4. I also saw things that I do well. Who knew?
  5. I gained confidence in my training and my ability. BJJ is so hard on the ego. So much of our time is spent on the wrong side of a submission. So many reps before a technique works. So much time being stacked up, passed, choked or hyperextended. Add to this that as we get better, our classmates are also improving. That blue belt who kicks your butt will likely continue to do so. As you improve, he does as well. Granted, we all learn at different rates, but this phenomenon can obscure our own development. In a competition, you roll with people who don’t know your game. The difference is like Night and Day.
I'm competing more often now than I was then, and still stink at it. But as I do it more, I enjoy it more. It's fun. It's rewarding.
 

Draven

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Well here is my take on the issue, sparring is a requirement of learning to apply and adapt your training. I think those who try specificly for competition are handicapped in most SD situations because SD goes beyond techniques to mental aspects as well. Competition often builds a need to compete, so when someone challenges you as a pretext for fighting with the intent to do harm that competition mindset can hurt you.

Competition, technique wise, can & does improve techniques but siting Col Grossman from On Killing. In the heat of battle/stress of conflict you often go back to your training, a common phrase in the military is "No one rises to the occasion, everyone falls back on training" so if your competition is limited to technical profisency then yes it handicaps you SD wise. There is good and bad in everything, I'll go more indepth on this later...
 
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Steve

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Well here is my take on the issue, sparring is a requirement of learning to apply and adapt your training. I think those who try specificly for competition are handicapped in most SD situations because SD goes beyond techniques to mental aspects as well. Competition often builds a need to compete, so when someone challenges you as a pretext for fighting with the intent to do harm that competition mindset can hurt you.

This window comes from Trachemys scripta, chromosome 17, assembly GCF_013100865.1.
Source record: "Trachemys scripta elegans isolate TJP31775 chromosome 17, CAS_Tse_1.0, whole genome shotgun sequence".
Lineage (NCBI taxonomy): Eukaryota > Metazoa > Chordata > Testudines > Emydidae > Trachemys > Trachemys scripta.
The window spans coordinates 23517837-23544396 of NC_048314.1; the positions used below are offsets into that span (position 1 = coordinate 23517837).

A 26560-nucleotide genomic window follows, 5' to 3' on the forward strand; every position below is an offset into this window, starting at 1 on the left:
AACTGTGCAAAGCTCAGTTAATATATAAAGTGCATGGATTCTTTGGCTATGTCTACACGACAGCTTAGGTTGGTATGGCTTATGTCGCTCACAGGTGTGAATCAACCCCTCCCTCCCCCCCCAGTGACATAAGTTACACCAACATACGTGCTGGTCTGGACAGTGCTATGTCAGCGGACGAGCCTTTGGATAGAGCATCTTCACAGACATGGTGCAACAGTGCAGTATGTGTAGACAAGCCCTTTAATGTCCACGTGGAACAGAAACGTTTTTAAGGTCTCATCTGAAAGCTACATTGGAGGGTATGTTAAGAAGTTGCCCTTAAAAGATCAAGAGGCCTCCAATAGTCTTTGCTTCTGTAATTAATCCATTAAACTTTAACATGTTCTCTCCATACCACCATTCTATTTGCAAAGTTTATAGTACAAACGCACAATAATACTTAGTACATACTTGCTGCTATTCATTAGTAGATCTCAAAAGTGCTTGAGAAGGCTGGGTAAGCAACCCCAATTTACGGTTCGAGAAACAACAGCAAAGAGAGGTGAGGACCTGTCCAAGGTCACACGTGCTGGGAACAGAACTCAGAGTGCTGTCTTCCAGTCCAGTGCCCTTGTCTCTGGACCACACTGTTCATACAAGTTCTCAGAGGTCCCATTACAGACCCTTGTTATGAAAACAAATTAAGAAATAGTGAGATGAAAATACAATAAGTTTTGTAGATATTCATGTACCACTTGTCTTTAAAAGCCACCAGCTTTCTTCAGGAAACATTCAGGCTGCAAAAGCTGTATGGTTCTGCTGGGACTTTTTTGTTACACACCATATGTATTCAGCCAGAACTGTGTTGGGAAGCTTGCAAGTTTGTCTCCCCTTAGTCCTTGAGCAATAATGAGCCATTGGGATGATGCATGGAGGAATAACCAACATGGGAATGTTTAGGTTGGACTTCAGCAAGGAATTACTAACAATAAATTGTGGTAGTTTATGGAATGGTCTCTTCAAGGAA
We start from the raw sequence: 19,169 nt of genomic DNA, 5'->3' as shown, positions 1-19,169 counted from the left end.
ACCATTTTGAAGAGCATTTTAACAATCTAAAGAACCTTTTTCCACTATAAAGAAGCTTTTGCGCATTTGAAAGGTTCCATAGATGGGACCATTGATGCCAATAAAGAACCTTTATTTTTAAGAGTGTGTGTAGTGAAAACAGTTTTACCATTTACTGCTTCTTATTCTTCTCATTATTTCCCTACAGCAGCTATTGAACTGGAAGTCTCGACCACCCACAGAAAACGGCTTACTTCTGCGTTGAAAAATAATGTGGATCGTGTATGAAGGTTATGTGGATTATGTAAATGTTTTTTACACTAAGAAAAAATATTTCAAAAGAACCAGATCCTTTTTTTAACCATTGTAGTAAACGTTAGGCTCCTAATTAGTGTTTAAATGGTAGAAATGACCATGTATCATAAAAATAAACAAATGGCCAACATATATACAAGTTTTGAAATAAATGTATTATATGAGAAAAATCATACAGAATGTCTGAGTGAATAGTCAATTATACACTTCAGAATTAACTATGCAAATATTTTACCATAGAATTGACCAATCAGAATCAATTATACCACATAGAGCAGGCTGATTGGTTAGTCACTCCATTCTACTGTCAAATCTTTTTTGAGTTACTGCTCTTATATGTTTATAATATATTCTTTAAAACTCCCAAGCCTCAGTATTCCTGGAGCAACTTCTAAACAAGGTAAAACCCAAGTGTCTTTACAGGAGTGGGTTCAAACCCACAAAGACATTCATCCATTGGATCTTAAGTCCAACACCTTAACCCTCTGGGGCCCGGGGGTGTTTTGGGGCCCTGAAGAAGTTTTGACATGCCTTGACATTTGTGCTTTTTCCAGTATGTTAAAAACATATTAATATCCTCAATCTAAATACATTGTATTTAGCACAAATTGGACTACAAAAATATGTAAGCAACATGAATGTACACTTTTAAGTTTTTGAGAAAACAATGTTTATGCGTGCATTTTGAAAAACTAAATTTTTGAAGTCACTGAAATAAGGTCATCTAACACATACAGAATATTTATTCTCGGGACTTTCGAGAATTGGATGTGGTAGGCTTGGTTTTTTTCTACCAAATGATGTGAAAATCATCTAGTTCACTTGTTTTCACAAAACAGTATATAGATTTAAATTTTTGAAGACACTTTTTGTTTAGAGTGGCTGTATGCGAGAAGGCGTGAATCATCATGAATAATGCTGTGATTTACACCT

Competition, technique wise, can & does improve techniques but siting Col Grossman from On Killing. In the heat of battle/stress of conflict you often go back to your training, a common phrase in the military is "No one rises to the occasion, everyone falls back on training" so if your competition is limited to technical profisency then yes it handicaps you SD wise. There is good and bad in everything, I'll go more indepth on this later...
I'm not clear. How does the technical proficiency you suggest improves with competition relate in any way to the mental aspects of SD? I mean, what exactly are you suggesting happens in the heat of battle or stress? I think maybe I'm just not getting what you mean.
 

Draven

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I'm not clear. How does the technical proficiency you suggest improves with competition relate in any way to the mental aspects of SD? I mean, what exactly are you suggesting happens in the heat of battle or stress? I think maybe I'm just not getting what you mean.

Well I needed more time to explain this better but, since I got it. Here goes, there is more to SD then most people are aware of or is commonly commercially taught even in RBSD circles.

How does the technical proficiency you suggest improves with competition relate in any way to the mental aspects of SD?